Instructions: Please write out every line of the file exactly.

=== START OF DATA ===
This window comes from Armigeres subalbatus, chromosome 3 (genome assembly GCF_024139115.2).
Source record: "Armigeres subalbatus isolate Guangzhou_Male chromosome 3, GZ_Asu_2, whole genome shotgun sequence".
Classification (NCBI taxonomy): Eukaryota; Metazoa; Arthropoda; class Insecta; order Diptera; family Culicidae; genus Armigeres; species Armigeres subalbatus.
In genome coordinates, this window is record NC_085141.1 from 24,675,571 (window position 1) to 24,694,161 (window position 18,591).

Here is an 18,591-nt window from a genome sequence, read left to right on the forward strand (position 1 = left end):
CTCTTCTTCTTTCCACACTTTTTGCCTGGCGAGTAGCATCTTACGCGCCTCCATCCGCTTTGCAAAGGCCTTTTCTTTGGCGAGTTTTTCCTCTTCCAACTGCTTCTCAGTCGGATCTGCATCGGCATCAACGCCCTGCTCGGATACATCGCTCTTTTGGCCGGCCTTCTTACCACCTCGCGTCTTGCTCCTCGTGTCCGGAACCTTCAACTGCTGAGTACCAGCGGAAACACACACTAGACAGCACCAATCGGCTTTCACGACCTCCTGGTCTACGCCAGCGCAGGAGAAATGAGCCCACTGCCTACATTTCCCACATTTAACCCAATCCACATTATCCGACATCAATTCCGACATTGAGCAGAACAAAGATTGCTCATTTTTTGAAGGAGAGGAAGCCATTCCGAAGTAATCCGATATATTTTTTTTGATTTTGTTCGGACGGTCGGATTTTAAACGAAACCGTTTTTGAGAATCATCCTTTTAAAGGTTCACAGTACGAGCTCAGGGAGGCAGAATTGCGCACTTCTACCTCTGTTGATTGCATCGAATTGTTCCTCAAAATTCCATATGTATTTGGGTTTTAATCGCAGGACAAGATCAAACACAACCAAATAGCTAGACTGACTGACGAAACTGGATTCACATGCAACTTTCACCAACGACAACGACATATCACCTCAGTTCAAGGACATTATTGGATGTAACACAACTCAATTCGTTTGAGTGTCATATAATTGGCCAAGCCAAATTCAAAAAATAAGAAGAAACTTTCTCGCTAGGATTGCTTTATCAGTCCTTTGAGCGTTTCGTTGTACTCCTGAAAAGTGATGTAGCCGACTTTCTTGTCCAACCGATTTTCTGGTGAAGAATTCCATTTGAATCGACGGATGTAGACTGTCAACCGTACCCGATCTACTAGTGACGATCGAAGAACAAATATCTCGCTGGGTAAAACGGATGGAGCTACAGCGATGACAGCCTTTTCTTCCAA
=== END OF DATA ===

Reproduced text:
This window comes from Armigeres subalbatus, chromosome 3 (genome assembly GCF_024139115.2).
Source record: "Armigeres subalbatus isolate Guangzhou_Male chromosome 3, GZ_Asu_2, whole genome shotgun sequence".
Classification (NCBI taxonomy): Eukaryota; Metazoa; Arthropoda; class Insecta; order Diptera; family Culicidae; genus Armigeres; species Armigeres subalbatus.
In genome coordinates, this window is record NC_085141.1 from 24,675,571 (window position 1) to 24,694,161 (window position 18,591).

Here is an 18,591-nt window from a genome sequence, read left to right on the forward strand (position 1 = left end):
CTCTTCTTCTTTCCACACTTTTTGCCTGGCGAGTAGCATCTTACGCGCCTCCATCCGCTTTGCAAAGGCCTTTTCTTTGGCGAGTTTTTCCTCTTCCAACTGCTTCTCAGTCGGATCTGCATCGGCATCAACGCCCTGCTCGGATACATCGCTCTTTTGGCCGGCCTTCTTACCACCTCGCGTCTTGCTCCTCGTGTCCGGAACCTTCAACTGCTGAGTACCAGCGGAAACACACACTAGACAGCACCAATCGGCTTTCACGACCTCCTGGTCTACGCCAGCGCAGGAGAAATGAGCCCACTGCCTACATTTCCCACATTTAACCCAATCCACATTATCCGACATCAATTCCGACATTGAGCAGAACAAAGATTGCTCATTTTTTGAAGGAGAGGAAGCCATTCCGAAGTAATCCGATATATTTTTTTTGATTTTGTTCGGACGGTCGGATTTTAAACGAAACCGTTTTTGAGAATCATCCTTTTAAAGGTTCACAGTACGAGCTCAGGGAGGCAGAATTGCGCACTTCTACCTCTGTTGATTGCATCGAATTGTTCCTCAAAATTCCATATGTATTTGGGTTTTAATCGCAGGACAAGATCAAACACAACCAAATAGCTAGACTGACTGACGAAACTGGATTCACATGCAACTTTCACCAACGACAACGACATATCACCTCAGTTCAAGGACATTATTGGATGTAACACAACTCAATTCGTTTGAGTGTCATATAATTGGCCAAGCCAAATTCAAAAAATAAGAAGAAACTTTCTCGCTAGGATTGCTTTATCAGTCCTTTGAGCGTTTCGTTGTACTCCTGAAAAGTGATGTAGCCGACTTTCTTGTCCAACCGATTTTCTGGTGAAGAATTCCATTTGAATCGACGGATGTAGACTGTCAACCGTACCCGATCTACTAGTGACGATCGAAGAACAAATATCTCGCTGGGTAAAACGGATGGAGCTACAGCGATGACAGCCTTTTCTTCCAA